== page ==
• 17.7 Statistical Data on Human Casualties and Structural Damage
      • 17.8 Comprehensive List of the Re-Evaluated Iranian Earthquakes
  • References
  • Index

Description

Earthquakes and Coseismic Surface Faulting on the Iranian Plateau is a comprehensive and well-illustrated multi-disciplinary research work that analyzes the human and physical aspects of the active faults and large-magnitude earthquakes since ancient times on the Iranian Plateau. The long-term historical, archaeological, and sociological record of earthquakes discussed here gives insight into earthquake magnitudes, recurrences, fault segmentation, clustering, and patterns of coseismic ruptures from prehistoric times to the present. The first part of the book examines oral traditions and literature of the region concerned with earthquakes, particularly in folklore, epic literature, and theology. The second part assesses dynamic phenomena associated with earthquakes, including active tectonics, archaeoseismicity, and coseismic surface faulting throughout the twentieth century.

This work is a valuable technical survey and an essential reference for understanding seismic hazard analysis and earthquake risk minimization in earthquake-prone developing and developed countries throughout the world.

Key Features

  • Provides a reference for seismic hazard evaluation and analysis
  • Covers data dealing with crustal deformations caused by earthquake faulting and folding since historic times
  • Presents unique and complete data for use in empirical relation analyses in all regions

Readership

Earth scientists, earthquake geologists, seismologists, geotechnical and civil engineers, land-use planners, and earthquake hazard analysts


Details

No. of pages:
776
Language:
English
Copyright:
© Elsevier 2014
Published:
Imprint:
Elsevier
eBook ISBN:
9780444632975
Hardcover ISBN:
9780444632920

Ratings and Reviews


About the Authors

Manuel Berberian Author

Manuel Berberian was born on October 27, 1945 into an immigrant Armenian ethnic-religious minority in Tehran. He received a BSc degree in geology from the University of Tehran in 1968, and a PhD degree in earthquake seismology and active tectonics from the University of Cambridge, United Kingdom in June 1981. He was the first Armenian and the second Iranian earth scientist ever to be accepted at the University of Cambridge, UK. He is Emeritus Professor of Geosciences at the Tehran and Tarbiat Modarres Universities, and at present teaches at the Ocean County College, Toms River, NJ, USA. He is a certified professional geologist in the USA and a member of the New York Academy of Sciences and American Geophysical Union. He is a leading international earthquake expert on the Iranian Plateau and the Middle East. With his wife and son he immigrated to the USA in 1990.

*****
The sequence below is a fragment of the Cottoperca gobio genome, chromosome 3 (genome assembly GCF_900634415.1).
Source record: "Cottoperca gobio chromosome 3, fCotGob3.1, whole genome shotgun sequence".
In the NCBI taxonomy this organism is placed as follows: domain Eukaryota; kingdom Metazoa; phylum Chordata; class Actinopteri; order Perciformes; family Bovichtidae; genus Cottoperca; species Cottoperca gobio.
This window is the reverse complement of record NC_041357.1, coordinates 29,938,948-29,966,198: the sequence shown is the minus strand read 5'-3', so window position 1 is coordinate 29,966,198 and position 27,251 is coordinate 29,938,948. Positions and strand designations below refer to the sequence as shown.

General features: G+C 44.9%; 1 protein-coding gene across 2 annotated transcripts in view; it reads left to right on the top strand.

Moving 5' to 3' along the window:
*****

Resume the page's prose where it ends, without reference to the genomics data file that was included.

He is a world renowned research scientist on seismotectonics, earthquake seismology, historical earthquakes, archaeoseismicity, palaeo- and active-tectonics, geology, and geologic hazards of the Iranian plateau, with 43 years of academic and research experience. He pioneered the study of plate tectonics and seismotectonics in Iran and was the founder of the ‘Tectonics and Seismotectonics Research Department’ of the Geological Survey of Iran in Tehran in 1971; the first research center established in this field in the Middle East. He has been a pioneer in the application of plate tectonics to Iranian geology and seismology, and has been responsible for much of what is known about the geology, tectonics, seismotectonics, archaeoseismicity, active faulting/folding, and seismicity of the Iranian Plateau, as well as human aspects of earthquakes, earthquake-fault hazard and risk assessment, and history and mythology of the ancient Iranian-Armenian ancient civilizations.

He has authored more than 300 reports and books; out of which about 110 research studies were published as peer reviewed papers in Europe and the USA, and 10 books in English and Persian; and has prepared over 193 technical reports for seismic hazard and risk assessments of major projects such as nuclear power plants, hydroelectric dams, refineries, lifelines, and large urban developments. He began studying archaeology and the ancient history of Iran to use the rich archaeological and historical records to expand the knowledge of Iranian seismicity, active faulting, and their hazards and risks to the society. Lately he entered the domain of environmental science and engineering in the States.

Affiliations and Expertise

Department of Science, Ocean County College; Onduni Grung Scientific Enterprise, Toms River, NJ, USA